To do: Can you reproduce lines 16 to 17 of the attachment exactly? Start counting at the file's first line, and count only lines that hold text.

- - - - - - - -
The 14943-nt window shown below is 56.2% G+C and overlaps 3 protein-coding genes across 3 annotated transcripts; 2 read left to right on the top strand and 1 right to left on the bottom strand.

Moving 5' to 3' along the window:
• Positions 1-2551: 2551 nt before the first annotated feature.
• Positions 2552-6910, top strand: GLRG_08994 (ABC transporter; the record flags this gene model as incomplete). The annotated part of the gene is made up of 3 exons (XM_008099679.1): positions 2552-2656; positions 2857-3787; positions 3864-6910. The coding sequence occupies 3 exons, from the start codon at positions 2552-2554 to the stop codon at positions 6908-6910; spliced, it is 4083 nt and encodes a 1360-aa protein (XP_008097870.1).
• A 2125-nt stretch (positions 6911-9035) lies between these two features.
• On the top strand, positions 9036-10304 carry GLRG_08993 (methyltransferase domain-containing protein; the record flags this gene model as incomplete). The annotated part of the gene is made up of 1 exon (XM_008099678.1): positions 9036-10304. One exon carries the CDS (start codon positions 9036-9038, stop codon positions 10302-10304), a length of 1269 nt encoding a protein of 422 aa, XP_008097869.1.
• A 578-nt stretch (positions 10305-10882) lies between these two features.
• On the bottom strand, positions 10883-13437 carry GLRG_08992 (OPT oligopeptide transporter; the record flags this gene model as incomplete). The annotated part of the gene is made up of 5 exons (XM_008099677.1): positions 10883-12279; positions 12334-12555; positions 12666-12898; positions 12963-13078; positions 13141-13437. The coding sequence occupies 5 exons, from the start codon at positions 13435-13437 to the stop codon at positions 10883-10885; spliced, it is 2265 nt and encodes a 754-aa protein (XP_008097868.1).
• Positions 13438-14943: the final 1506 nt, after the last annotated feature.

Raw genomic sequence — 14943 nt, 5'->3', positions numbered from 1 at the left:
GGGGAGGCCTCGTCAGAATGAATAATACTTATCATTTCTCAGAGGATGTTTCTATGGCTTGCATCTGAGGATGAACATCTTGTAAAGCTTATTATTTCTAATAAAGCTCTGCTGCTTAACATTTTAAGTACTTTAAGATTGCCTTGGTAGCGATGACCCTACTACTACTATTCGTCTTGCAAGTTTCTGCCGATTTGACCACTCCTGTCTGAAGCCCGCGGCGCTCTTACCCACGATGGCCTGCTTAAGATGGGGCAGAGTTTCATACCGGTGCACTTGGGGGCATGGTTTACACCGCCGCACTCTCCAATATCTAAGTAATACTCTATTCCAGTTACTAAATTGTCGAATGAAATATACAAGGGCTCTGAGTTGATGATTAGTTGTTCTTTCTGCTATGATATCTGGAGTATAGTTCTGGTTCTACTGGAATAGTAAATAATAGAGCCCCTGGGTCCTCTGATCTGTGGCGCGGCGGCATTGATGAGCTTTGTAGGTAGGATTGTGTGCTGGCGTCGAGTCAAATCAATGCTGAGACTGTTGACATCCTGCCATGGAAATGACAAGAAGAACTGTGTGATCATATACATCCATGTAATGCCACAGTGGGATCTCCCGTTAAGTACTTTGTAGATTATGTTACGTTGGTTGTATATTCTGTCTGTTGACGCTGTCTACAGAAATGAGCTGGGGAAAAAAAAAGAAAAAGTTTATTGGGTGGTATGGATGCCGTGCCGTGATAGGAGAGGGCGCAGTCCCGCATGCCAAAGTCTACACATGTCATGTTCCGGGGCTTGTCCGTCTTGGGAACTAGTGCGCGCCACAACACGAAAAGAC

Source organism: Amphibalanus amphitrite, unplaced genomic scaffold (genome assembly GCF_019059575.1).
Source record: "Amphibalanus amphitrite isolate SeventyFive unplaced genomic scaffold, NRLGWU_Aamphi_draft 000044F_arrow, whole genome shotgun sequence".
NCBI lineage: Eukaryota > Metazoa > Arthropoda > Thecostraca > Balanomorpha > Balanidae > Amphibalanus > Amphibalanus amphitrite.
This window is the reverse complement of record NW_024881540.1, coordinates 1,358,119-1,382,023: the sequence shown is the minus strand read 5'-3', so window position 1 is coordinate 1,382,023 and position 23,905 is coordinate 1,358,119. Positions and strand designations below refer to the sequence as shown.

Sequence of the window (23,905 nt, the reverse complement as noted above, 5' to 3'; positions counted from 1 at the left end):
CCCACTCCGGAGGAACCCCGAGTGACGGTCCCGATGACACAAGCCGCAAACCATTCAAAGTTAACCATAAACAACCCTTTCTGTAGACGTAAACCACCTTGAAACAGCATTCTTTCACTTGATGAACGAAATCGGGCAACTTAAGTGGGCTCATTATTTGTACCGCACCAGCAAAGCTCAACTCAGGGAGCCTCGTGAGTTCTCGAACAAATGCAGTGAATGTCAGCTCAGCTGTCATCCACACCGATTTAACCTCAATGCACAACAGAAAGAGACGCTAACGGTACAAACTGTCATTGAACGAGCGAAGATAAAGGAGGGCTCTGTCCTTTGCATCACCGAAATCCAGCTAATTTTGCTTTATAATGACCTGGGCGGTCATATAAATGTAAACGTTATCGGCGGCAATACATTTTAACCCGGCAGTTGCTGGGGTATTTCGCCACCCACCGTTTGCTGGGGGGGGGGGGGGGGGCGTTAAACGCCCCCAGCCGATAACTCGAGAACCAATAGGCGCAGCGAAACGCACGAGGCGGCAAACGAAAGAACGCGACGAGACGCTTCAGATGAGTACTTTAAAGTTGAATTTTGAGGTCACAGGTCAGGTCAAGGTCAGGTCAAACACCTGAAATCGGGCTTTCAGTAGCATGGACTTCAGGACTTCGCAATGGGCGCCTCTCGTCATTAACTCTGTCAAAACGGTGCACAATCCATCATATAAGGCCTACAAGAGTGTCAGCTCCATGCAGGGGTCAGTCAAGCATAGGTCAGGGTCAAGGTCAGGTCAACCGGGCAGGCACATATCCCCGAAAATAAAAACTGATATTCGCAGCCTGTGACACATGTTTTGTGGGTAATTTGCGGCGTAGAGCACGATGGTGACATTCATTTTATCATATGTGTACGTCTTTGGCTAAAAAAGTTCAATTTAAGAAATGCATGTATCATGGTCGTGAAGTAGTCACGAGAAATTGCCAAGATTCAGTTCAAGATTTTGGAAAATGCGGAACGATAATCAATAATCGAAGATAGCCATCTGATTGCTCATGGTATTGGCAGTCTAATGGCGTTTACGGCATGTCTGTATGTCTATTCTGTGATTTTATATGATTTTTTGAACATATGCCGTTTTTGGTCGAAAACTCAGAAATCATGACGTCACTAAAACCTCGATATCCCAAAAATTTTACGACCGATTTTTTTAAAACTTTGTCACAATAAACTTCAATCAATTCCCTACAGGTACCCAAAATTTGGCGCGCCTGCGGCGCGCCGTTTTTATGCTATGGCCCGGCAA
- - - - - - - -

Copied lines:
Sequence of the window (23,905 nt, the reverse complement as noted above, 5' to 3'; positions counted from 1 at the left end):
CCCACTCCGGAGGAACCCCGAGTGACGGTCCCGATGACACAAGCCGCAAACCATTCAAAGTTAACCATAAACAACCCTTTCTGTAGACGTAAACCACCTTGAAACAGCATTCTTTCACTTGATGAACGAAATCGGGCAACTTAAGTGGGCTCATTATTTGTACCGCACCAGCAAAGCTCAACTCAGGGAGCCTCGTGAGTTCTCGAACAAATGCAGTGAATGTCAGCTCAGCTGTCATCCACACCGATTTAACCTCAATGCACAACAGAAAGAGACGCTAACGGTACAAACTGTCATTGAACGAGCGAAGATAAAGGAGGGCTCTGTCCTTTGCATCACCGAAATCCAGCTAATTTTGCTTTATAATGACCTGGGCGGTCATATAAATGTAAACGTTATCGGCGGCAATACATTTTAACCCGGCAGTTGCTGGGGTATTTCGCCACCCACCGTTTGCTGGGGGGGGGGGGGGGGGCGTTAAACGCCCCCAGCCGATAACTCGAGAACCAATAGGCGCAGCGAAACGCACGAGGCGGCAAACGAAAGAACGCGACGAGACGCTTCAGATGAGTACTTTAAAGTTGAATTTTGAGGTCACAGGTCAGGTCAAGGTCAGGTCAAACACCTGAAATCGGGCTTTCAGTAGCATGGACTTCAGGACTTCGCAATGGGCGCCTCTCGTCATTAACTCTGTCAAAACGGTGCACAATCCATCATATAAGGCCTACAAGAGTGTCAGCTCCATGCAGGGGTCAGTCAAGCATAGGTCAGGGTCAAGGTCAGGTCAACCGGGCAGGCACATATCCCCGAAAATAAAAACTGATATTCGCAGCCTGTGACACATGTTTTGTGGGTAATTTGCGGCGTAGAGCACGATGGTGACATTCATTTTATCATATGTGTACGTCTTTGGCTAAAAAAGTTCAATTTAAGAAATGCATGTATCATGGTCGTGAAGTAGTCACGAGAAATTGCCAAGATTCAGTTCAAGATTTTGGAAAATGCGGAACGATAATCAATAATCGAAGATAGCCATCTGATTGCTCATGGTATTGGCAGTCTAATGGCGTTTACGGCATGTCTGTATGTCTATTCTGTGATTTTATATGATTTTTTGAACATATGCCGTTTTTGGTCGAAAACTCAGAAATCATGACGTCACTAAAACCTCGATATCCCAAAAATTTTACGACCGATTTTTTTAAAACTTTGTCACAATAAACTTCAATCAATTCCCTACAGGTACCCAAAATTTGGCGCGCCTGCGGCGCGCCGTTTTTATGCTATGGCCCGGCAA